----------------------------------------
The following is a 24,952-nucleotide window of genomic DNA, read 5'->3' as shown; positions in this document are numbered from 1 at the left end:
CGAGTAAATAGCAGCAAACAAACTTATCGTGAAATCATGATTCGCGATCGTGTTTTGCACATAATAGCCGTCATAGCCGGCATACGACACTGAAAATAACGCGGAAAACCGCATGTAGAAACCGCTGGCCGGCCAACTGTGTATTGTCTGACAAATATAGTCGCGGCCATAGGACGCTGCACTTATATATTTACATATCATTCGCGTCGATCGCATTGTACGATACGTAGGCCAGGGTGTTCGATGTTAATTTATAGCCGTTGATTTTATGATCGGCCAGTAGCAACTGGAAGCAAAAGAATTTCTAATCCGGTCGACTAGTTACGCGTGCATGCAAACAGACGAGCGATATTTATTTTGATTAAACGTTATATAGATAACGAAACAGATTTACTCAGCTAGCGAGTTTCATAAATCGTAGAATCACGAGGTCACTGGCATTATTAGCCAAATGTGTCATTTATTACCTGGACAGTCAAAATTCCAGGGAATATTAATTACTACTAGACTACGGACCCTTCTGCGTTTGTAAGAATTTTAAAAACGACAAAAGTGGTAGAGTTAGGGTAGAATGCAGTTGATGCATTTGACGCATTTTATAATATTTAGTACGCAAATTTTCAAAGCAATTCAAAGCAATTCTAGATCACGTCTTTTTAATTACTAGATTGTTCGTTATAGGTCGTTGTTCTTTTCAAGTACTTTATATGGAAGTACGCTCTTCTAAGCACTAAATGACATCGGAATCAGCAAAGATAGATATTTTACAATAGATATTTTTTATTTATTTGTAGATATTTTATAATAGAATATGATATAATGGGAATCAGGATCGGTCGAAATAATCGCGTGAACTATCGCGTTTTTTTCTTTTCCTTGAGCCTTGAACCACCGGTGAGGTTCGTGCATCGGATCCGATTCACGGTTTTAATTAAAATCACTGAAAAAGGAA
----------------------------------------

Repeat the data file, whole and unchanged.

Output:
The following is a 24,952-nucleotide window of genomic DNA, read 5'->3' as shown; positions in this document are numbered from 1 at the left end:
CGAGTAAATAGCAGCAAACAAACTTATCGTGAAATCATGATTCGCGATCGTGTTTTGCACATAATAGCCGTCATAGCCGGCATACGACACTGAAAATAACGCGGAAAACCGCATGTAGAAACCGCTGGCCGGCCAACTGTGTATTGTCTGACAAATATAGTCGCGGCCATAGGACGCTGCACTTATATATTTACATATCATTCGCGTCGATCGCATTGTACGATACGTAGGCCAGGGTGTTCGATGTTAATTTATAGCCGTTGATTTTATGATCGGCCAGTAGCAACTGGAAGCAAAAGAATTTCTAATCCGGTCGACTAGTTACGCGTGCATGCAAACAGACGAGCGATATTTATTTTGATTAAACGTTATATAGATAACGAAACAGATTTACTCAGCTAGCGAGTTTCATAAATCGTAGAATCACGAGGTCACTGGCATTATTAGCCAAATGTGTCATTTATTACCTGGACAGTCAAAATTCCAGGGAATATTAATTACTACTAGACTACGGACCCTTCTGCGTTTGTAAGAATTTTAAAAACGACAAAAGTGGTAGAGTTAGGGTAGAATGCAGTTGATGCATTTGACGCATTTTATAATATTTAGTACGCAAATTTTCAAAGCAATTCAAAGCAATTCTAGATCACGTCTTTTTAATTACTAGATTGTTCGTTATAGGTCGTTGTTCTTTTCAAGTACTTTATATGGAAGTACGCTCTTCTAAGCACTAAATGACATCGGAATCAGCAAAGATAGATATTTTACAATAGATATTTTTTATTTATTTGTAGATATTTTATAATAGAATATGATATAATGGGAATCAGGATCGGTCGAAATAATCGCGTGAACTATCGCGTTTTTTTCTTTTCCTTGAGCCTTGAACCACCGGTGAGGTTCGTGCATCGGATCCGATTCACGGTTTTAATTAAAATCACTGAAAAAGGAA